In Defense of Matt Cooke and Raffi Torres: Hockey's Complicated Relationship with Hitting

Hockey has a complex relationship with hitting, and guys like Matt Cooke are a byproduct of all that confusion

The below piece was inspired by these tweets from @67sound, who is one of the best hockey follows on Twitter:




It's all your fault. Matt Cooke and Raffi Torres? Their behaviour? It's on you, dear reader. If you've come to this site to read this blog entry, you're probably at least a casual fan of hockey. More likely, you're a dedicated fanatic. You're the NHL's target audience. So you're as much as to blame as anyone else for their behaviour. You're probably thinking to yourself this is a click-baiting article that exists solely to fire people up. Actually no, I'm trying to make a serious point here. HF Boards, this ain't.

Yesterday, Matt Cooke was suspended for seven games. Seven games in the playoffs is a very big deal as playoff games are weighted far more heavily than regular season games where the league's disciplinary body is concerned. For those of you that might have been living under a rock the last few days, here's the hit in question:

Was it an illegal hit? Yep. Am I surprised it happened? Nope. And maybe not for the reasons that you might think. That's where you, and me, that's where we come in as fans. I don't think this hit says a lot about Matt Cooke, I think it says a lot about the culture of hitting in hockey. Specifically, it says a lot about the idea of "finishing your check". If the primary goal of throwing a hit was to separate the opposing player from the puck, this type of incident wouldn't happen nearly as frequently.

In today's hockey, we expect players to veer extremely close to the edge, in fact we applaud them for doing so, but then act shocked when they happen to go over it. Watch the video again: it's just Matt Cooke getting juked out of his pants, and then trying to get a piece of Barrie on the way by. Cooke's got a history so the book's going to get thrown at him, but he did pretty much exactly what was expected of him. He's even trying to catch Barrie with his shoulder. Watch: he leans hard with his left shoulder and he just gets beat, so he instinctively kicks the leg out. Anyone that's played contact hockey has probably inadvertently done the same. How can we even consider it to be that dirty?

You know what is dirty, though? This:

Or this:

I get that Cooke has a history. But those two latter plays are malicious attempts to injure. Cooke's hit is a by-product of a guy trying to do his job (finishing your check at all costs), trying to play a role, and then having things go bad in a split-second. Lucic calmly, deliberately, tries to injure someone in both of the above videos. This is not to pick on Milan Lucic specifically, but it is a nice coincidence that the two clips he's featured in illustrate my main point.

Watch what happens in the seconds leading up to Lucic sticking both Dekeyser and Emelin: he has the puck, he takes a clean hit, and then retaliates. Very specifically, he takes a hit from a defender trying to separate him from the puck. Dekeyser's hit in particular is a great example of how I would love to see hitting continue to exist in hockey. Lucic tries to go wide and DeKeyser effectively drops the shoulder and separates big Looch from the puck. Detroit gains possession, and they're off to the races. It's perfect: that's how hockey should be physical. But Lucic, for whatever reason, can't take a hit and lashes out both times. That speaks volumes about hitting in today's game. Players seem less and less able to take good, clean hits, and all the while are encouraged to "finish their checks" at all costs.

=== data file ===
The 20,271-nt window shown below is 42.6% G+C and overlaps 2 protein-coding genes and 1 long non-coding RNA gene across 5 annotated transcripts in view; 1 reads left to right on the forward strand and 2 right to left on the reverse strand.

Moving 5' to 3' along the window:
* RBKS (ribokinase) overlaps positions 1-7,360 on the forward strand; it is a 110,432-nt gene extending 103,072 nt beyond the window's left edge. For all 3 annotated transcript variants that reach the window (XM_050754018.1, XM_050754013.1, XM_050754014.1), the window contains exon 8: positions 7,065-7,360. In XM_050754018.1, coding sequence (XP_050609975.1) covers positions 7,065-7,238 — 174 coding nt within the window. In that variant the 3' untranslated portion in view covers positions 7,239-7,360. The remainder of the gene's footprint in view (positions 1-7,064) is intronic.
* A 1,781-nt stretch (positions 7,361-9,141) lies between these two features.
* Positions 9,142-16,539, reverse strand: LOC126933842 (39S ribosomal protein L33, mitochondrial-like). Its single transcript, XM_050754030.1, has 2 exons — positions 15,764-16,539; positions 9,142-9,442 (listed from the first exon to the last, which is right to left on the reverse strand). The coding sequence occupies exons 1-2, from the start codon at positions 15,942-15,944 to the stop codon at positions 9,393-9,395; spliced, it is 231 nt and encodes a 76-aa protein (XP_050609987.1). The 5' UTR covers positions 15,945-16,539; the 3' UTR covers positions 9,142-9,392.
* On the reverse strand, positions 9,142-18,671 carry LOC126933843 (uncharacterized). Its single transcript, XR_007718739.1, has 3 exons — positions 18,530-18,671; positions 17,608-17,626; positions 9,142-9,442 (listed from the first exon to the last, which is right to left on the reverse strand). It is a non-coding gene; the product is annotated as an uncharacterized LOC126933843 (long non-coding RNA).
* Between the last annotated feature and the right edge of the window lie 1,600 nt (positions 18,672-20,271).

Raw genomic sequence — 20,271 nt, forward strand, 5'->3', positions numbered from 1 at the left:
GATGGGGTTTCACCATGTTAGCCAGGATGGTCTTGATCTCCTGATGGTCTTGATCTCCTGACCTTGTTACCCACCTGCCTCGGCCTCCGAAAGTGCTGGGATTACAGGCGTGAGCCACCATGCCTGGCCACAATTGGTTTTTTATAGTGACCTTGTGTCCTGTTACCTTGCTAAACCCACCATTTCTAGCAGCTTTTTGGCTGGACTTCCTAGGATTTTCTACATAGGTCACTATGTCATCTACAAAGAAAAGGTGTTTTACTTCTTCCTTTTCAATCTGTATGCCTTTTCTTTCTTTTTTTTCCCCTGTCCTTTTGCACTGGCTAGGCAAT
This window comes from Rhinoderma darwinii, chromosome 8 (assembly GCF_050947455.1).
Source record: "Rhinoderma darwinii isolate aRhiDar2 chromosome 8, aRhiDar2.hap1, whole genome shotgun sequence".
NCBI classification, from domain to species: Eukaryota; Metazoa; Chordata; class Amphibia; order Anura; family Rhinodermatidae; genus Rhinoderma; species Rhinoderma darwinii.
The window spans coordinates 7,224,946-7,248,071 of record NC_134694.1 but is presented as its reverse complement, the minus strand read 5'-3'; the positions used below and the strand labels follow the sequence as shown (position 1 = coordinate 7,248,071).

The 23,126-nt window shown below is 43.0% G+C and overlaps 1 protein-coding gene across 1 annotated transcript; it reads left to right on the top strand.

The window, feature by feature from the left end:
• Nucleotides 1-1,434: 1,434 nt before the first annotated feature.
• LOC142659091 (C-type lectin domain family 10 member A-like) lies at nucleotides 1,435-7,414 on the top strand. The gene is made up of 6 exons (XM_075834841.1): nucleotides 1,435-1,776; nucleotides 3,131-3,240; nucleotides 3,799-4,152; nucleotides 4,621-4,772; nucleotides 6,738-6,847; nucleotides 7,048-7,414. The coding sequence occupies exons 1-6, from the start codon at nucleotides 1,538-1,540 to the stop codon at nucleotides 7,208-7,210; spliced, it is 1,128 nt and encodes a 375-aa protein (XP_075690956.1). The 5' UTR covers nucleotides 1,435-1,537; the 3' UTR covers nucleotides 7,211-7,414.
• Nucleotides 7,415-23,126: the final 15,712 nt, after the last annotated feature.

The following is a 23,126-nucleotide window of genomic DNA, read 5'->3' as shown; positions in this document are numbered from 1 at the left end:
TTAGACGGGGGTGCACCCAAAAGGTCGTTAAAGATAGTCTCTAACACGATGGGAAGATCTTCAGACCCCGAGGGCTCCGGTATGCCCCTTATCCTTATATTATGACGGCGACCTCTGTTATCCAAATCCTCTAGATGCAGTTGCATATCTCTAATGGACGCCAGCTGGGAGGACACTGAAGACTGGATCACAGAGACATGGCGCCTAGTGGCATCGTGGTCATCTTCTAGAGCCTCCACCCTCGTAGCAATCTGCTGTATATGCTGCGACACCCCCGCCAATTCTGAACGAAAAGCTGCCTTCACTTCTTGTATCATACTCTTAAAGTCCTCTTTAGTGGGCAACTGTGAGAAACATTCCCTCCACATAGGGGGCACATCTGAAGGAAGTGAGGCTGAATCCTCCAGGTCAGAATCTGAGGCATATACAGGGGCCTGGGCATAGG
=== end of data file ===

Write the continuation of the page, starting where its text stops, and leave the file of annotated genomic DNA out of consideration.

If the message in the hockey community was "hit to get the puck back" or "hit to break up a rush" we'd get more plays like DeKeyser's. Instead so much of hitting is this faux machoism of hitting to hurt the other guy. Talking heads will often cite things like "wearing the opponent down" over a seven game series. "Gotta get the body on 'em at all costs". And then we act surprised that players flying around at warp speeds miss by a fraction of a second and someone gets hurt, often badly. That's our culture, and that's at least as much on us as it is guys like Matt Cooke.

Look at someone like Raffi Torres, or any other random "finish your check" guy on your favourite team. On Ottawa, that guy's Chris Neil. Watch a Chris Neil shift: he essentially doesn't even try to get the puck back when the other team has it, he just puts a body on someone. He always puts a body on someone, and Senators fans love it. Not coincidentally, has a reputation among fans of other teams as being a dirty player. He's also just doing his job. Hell, if someone paid me millions of dollars a year to run around and finish checks you'd bet I'd make sure every single forecheck involved me putting the body on somebody, no matter where the puck was. I bet you'd do the same. That's the culture part of it: we worship guys that "play hard", guys that finish their checks. At the end of the day, that's one thing. But to get all self righteous about the type of hit Cooke threw, or any number of hits guys like Neil, Torres, name your favourite scrappy guy throw just after the puck is gone, well, that's downright hypocritical.

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